Mercedes Formula One boss Toto Wolff jokingly suggested he would have to sell the factory to keep Lewis Hamilton after the Briton’s record 92nd career win in Portugal on Sunday.
Hamilton is out of contract at the end of the year, by which time the 35-year-old is likely to have won a record-equalling seventh championship and rank as the most successful driver in the history of the sport.
He and Wolff have yet to sit down and hammer out the details of a new deal in a season disrupted by the COVID-19 pandemic but time is pushing on.
“It’s huge. We have to sell plenty of inventory. Sell a leaseback of the buildings and just come up with the money,” said Wolff when asked about the contract implications of the victory.
The reality is less drastic, with both sides keen to stay together and set more records in a sport they have dominated since the start of the V6 turbo hybrid era in 2014.
If Ferrari great Michael Schumacher’s record 91 wins once seemed an impossible target, Hamilton now looks likely to go well beyond 100 with an eighth title also no longer in the realms of fantasy.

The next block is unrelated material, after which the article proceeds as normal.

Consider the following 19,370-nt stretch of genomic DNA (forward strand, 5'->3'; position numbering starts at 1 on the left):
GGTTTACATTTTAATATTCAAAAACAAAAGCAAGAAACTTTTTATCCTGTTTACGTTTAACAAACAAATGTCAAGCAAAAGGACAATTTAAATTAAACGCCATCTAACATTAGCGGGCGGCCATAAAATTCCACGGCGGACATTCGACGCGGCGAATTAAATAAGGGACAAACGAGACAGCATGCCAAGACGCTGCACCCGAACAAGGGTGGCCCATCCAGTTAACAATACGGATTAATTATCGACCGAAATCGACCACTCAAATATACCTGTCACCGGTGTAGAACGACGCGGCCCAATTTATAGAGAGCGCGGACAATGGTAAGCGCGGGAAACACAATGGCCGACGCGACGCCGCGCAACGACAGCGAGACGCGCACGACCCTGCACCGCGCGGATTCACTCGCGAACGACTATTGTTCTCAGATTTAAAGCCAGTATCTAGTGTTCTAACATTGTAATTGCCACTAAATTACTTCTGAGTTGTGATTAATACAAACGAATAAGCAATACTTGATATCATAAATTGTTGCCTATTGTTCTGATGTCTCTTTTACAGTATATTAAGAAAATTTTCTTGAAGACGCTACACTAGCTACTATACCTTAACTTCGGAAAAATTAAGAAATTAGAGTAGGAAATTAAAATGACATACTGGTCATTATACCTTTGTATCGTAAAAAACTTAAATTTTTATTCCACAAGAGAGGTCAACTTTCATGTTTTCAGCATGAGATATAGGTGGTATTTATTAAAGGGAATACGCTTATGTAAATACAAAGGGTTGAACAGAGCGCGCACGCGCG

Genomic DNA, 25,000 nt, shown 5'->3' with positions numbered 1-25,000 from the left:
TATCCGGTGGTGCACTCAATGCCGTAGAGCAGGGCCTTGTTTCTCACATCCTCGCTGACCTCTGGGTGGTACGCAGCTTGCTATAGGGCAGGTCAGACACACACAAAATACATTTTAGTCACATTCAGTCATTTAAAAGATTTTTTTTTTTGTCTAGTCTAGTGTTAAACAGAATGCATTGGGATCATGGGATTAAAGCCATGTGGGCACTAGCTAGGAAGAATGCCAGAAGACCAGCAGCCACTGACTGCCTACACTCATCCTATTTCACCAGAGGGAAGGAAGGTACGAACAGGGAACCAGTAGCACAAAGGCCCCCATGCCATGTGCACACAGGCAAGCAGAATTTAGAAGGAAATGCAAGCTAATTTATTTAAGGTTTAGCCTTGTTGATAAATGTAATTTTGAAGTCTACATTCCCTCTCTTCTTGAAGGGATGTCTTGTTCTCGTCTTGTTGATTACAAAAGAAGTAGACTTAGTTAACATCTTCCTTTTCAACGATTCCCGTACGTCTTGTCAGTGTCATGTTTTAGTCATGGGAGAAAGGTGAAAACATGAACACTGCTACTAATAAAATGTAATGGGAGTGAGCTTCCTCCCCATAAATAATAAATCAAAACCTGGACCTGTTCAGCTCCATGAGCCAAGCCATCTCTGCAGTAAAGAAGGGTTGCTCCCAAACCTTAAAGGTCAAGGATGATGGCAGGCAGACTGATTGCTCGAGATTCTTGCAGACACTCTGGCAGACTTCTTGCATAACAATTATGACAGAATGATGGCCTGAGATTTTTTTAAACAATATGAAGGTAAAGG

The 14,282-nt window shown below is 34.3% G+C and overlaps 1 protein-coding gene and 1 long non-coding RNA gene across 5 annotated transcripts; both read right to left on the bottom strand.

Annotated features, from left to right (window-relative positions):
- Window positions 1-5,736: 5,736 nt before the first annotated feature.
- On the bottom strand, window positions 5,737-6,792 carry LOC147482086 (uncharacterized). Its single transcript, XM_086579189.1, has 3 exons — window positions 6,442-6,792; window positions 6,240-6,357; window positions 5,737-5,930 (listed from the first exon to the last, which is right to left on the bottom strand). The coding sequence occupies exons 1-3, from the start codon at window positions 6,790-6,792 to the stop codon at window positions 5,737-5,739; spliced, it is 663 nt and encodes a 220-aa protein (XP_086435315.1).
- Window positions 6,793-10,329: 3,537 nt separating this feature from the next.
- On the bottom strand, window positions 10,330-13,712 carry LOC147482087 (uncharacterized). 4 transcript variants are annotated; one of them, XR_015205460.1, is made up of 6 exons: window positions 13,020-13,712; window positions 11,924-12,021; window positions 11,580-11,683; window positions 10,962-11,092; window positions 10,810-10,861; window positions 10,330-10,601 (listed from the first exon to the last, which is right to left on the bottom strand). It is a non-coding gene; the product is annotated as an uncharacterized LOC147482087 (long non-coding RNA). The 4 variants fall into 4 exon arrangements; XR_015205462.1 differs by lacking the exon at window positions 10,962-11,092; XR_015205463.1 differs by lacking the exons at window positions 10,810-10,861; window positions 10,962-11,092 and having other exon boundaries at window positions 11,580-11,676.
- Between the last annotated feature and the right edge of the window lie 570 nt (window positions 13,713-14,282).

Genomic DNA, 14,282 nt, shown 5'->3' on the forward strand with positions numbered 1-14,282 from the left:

“In 10 or 20 years we’re going to look back and really acknowledge what a special driver he was,” said Wolff.
Mercedes, meanwhile, are on the brink of becoming the first team to win seven successive constructors’ titles.
Hamilton, who has been with Mercedes since 2013, already earns a reported 40 million pounds ($52 million) a year but the pandemic has changed the financial landscape for even the biggest companies.
The champion knows no other team can give him what he wants, and no other team will feel like family in the way Mercedes does.
“I don’t think I’m at my peak. I’m in a good area for sure but I still want to continue to race. I don’t know how much longer that will be,” the 35-year-old told Sky Sports television.
“This is a period of time where I’ve got to slowly work out what the future holds.
“All I can say is I plan to be here next year.”
Hamilton’s contract talks have always been something of a saga and this time he has also wanted to be sure of where Wolff’s future lies.
The Austrian, a shareholder in the team, said he and Daimler boss Ola Kaellenius had agreed “to continue with each other”.
“Where we stand today is that everybody has the will to continue,” Wolff told reporters by video conference.
“With Lewis and I it is simply that we are living like hermits and I think our team is particularly disciplined …I was in Monaco last week but we decided not to meet because the worst that could happen is me dragging corona into our meetings.
“It simply wasn’t the time to sit down and meet. I hope we can finish the next couple of races on a high and then concentrate on the contract.”